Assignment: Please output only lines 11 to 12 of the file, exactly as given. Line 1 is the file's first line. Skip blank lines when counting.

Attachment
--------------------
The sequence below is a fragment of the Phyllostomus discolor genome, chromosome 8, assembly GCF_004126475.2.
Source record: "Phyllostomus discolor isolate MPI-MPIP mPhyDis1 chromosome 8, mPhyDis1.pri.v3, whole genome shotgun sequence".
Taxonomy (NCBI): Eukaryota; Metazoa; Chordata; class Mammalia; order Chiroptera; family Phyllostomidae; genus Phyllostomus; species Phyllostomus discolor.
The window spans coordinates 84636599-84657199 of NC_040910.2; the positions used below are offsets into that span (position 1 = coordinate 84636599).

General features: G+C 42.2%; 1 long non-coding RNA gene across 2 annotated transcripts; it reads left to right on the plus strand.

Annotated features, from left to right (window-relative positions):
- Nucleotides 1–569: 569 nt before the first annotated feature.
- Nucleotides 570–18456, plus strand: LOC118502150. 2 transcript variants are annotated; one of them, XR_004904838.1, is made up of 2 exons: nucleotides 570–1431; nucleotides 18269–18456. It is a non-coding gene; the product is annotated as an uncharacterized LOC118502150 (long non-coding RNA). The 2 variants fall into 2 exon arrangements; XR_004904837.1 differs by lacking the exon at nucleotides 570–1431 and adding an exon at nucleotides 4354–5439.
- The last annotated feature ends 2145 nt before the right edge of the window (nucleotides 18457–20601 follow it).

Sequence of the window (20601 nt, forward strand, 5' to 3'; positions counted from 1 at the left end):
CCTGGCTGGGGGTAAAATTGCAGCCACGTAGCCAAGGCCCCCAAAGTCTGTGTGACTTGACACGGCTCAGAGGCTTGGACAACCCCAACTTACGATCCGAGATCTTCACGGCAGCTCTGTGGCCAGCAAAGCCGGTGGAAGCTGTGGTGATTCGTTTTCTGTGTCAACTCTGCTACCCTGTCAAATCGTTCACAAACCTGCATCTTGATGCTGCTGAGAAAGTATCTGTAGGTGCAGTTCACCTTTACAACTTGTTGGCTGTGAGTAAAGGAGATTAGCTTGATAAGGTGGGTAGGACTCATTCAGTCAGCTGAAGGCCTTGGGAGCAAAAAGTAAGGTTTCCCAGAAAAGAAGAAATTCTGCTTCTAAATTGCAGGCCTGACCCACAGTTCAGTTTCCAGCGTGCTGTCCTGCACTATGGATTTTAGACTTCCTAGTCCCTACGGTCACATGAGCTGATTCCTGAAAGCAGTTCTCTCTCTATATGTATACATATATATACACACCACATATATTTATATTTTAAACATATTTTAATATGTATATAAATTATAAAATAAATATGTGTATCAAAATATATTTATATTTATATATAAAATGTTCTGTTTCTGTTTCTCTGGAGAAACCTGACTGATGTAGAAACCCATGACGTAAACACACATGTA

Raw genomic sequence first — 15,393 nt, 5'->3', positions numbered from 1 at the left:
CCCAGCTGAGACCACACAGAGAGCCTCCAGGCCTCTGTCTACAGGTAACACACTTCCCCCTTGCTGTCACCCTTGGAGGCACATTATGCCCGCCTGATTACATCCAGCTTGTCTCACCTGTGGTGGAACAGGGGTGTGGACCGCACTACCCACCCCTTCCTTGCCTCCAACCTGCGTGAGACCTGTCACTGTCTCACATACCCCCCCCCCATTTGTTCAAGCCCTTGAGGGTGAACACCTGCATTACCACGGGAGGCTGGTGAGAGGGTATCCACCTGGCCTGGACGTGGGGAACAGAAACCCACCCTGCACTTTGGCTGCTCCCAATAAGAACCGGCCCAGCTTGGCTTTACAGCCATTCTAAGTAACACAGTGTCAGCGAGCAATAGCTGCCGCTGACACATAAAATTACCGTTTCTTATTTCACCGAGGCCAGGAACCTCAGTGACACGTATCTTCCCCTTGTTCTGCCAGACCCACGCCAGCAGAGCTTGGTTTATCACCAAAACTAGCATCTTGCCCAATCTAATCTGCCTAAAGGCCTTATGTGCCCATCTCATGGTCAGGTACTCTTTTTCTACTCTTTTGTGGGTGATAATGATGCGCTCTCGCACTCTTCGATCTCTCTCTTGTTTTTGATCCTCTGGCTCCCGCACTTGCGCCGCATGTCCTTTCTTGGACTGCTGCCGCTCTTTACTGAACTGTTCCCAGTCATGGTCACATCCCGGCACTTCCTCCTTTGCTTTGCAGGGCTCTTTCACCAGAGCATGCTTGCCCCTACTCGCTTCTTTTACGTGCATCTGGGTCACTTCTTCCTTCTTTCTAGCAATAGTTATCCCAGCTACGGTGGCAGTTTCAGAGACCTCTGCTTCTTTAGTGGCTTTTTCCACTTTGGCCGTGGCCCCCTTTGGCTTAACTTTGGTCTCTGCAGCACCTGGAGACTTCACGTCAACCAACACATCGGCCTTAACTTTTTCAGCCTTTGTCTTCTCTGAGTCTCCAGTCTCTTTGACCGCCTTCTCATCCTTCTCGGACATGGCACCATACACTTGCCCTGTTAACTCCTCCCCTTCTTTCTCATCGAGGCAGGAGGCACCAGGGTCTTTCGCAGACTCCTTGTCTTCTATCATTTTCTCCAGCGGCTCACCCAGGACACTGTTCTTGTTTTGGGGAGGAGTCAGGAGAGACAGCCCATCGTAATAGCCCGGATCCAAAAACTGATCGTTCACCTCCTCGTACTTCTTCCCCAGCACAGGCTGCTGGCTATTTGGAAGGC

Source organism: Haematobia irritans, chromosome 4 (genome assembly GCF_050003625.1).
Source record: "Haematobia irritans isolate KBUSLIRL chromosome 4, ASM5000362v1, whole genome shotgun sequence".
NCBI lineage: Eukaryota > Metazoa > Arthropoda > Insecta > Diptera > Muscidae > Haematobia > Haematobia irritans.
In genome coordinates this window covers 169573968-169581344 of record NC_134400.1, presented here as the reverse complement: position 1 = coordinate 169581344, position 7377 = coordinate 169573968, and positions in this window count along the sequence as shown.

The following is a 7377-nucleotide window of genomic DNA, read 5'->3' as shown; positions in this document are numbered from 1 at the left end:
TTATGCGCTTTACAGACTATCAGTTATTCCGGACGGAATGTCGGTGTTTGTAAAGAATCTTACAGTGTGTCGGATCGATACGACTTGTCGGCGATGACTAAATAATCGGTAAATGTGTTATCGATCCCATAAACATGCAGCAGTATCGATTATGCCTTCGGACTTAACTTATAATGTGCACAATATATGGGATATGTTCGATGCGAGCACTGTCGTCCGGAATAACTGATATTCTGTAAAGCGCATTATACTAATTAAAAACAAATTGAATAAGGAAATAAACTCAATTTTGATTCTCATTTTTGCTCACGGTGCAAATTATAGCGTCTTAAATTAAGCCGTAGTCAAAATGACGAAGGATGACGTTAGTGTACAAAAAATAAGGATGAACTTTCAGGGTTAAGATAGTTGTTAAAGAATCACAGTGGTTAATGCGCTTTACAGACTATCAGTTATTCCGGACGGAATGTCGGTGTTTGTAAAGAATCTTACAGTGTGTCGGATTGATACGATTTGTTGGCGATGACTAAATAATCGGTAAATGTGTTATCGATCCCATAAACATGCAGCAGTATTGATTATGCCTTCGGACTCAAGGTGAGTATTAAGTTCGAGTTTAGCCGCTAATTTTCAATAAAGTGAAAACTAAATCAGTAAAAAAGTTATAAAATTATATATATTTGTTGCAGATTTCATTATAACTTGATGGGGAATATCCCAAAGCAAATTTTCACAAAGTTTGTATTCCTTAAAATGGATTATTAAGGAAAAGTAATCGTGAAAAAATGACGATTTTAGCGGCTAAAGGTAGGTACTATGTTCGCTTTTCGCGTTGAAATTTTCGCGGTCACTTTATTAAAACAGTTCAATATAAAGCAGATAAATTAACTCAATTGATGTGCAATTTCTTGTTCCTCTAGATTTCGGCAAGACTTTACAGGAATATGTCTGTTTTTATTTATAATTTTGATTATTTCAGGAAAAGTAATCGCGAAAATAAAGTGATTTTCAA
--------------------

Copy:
CCTGGCTGGGGGTAAAATTGCAGCCACGTAGCCAAGGCCCCCAAAGTCTGTGTGACTTGACACGGCTCAGAGGCTTGGACAACCCCAACTTACGATCCGAGATCTTCACGGCAGCTCTGTGGCCAGCAAAGCCGGTGGAAGCTGTGGTGATTCGTTTTCTGTGTCAACTCTGCTACCCTGTCAAATCGTTCACAAACCTGCATCTTGATGCTGCTGAGAAAGTATCTGTAGGTGCAGTTCACCTTTACAACTTGTTGGCTGTGAGTAAAGGAGATTAGCTTGATAAGGTGGGTAGGACTCATTCAGTCAGCTGAAGGCCTTGGGAGCAAAAAGTAAGGTTTCCCAGAAAAGAAGAAATTCTGCTTCTAAATTGCAGGCCTGACCCACAGTTCAGTTTCCAGCGTGCTGTCCTGCACTATGGATTTTAGACTTCCTAGTCCCTACGGTCACATGAGCTGATTCCTGAAAGCAGTTCTCTCTCTATATGTATACATATATATACACACCACATATATTTATATTTTAAACATATTTTAATATGTATATAAATTATAAAATAAATATGTGTATCAAAATATATTTATATTTATATATAAAATGTTCTGTTTCTGTTTCTCTGGAGAAACCTGACTGATGTAGAAACCCATGACGTAAACACACATGTA

Raw genomic sequence first — 15,393 nt, 5'->3', positions numbered from 1 at the left: